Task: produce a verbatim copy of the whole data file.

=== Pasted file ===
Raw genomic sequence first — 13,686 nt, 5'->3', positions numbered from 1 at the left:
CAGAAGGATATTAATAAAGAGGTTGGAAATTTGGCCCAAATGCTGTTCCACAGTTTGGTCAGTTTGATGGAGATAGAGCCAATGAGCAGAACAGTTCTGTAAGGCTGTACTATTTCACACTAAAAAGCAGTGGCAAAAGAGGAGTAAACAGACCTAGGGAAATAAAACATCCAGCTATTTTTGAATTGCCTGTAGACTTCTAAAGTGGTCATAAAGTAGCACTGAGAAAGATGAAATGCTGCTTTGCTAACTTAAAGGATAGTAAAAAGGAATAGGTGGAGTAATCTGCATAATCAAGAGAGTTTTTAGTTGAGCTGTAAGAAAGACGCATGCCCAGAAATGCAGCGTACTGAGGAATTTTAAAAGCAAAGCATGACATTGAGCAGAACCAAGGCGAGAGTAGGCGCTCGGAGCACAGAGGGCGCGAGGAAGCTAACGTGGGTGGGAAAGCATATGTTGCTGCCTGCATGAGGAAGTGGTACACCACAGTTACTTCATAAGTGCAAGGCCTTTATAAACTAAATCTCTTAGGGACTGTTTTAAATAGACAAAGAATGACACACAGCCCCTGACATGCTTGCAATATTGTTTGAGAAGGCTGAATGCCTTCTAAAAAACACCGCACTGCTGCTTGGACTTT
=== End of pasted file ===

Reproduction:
Raw genomic sequence first — 13,686 nt, 5'->3', positions numbered from 1 at the left:
CAGAAGGATATTAATAAAGAGGTTGGAAATTTGGCCCAAATGCTGTTCCACAGTTTGGTCAGTTTGATGGAGATAGAGCCAATGAGCAGAACAGTTCTGTAAGGCTGTACTATTTCACACTAAAAAGCAGTGGCAAAAGAGGAGTAAACAGACCTAGGGAAATAAAACATCCAGCTATTTTTGAATTGCCTGTAGACTTCTAAAGTGGTCATAAAGTAGCACTGAGAAAGATGAAATGCTGCTTTGCTAACTTAAAGGATAGTAAAAAGGAATAGGTGGAGTAATCTGCATAATCAAGAGAGTTTTTAGTTGAGCTGTAAGAAAGACGCATGCCCAGAAATGCAGCGTACTGAGGAATTTTAAAAGCAAAGCATGACATTGAGCAGAACCAAGGCGAGAGTAGGCGCTCGGAGCACAGAGGGCGCGAGGAAGCTAACGTGGGTGGGAAAGCATATGTTGCTGCCTGCATGAGGAAGTGGTACACCACAGTTACTTCATAAGTGCAAGGCCTTTATAAACTAAATCTCTTAGGGACTGTTTTAAATAGACAAAGAATGACACACAGCCCCTGACATGCTTGCAATATTGTTTGAGAAGGCTGAATGCCTTCTAAAAAACACCGCACTGCTGCTTGGACTTT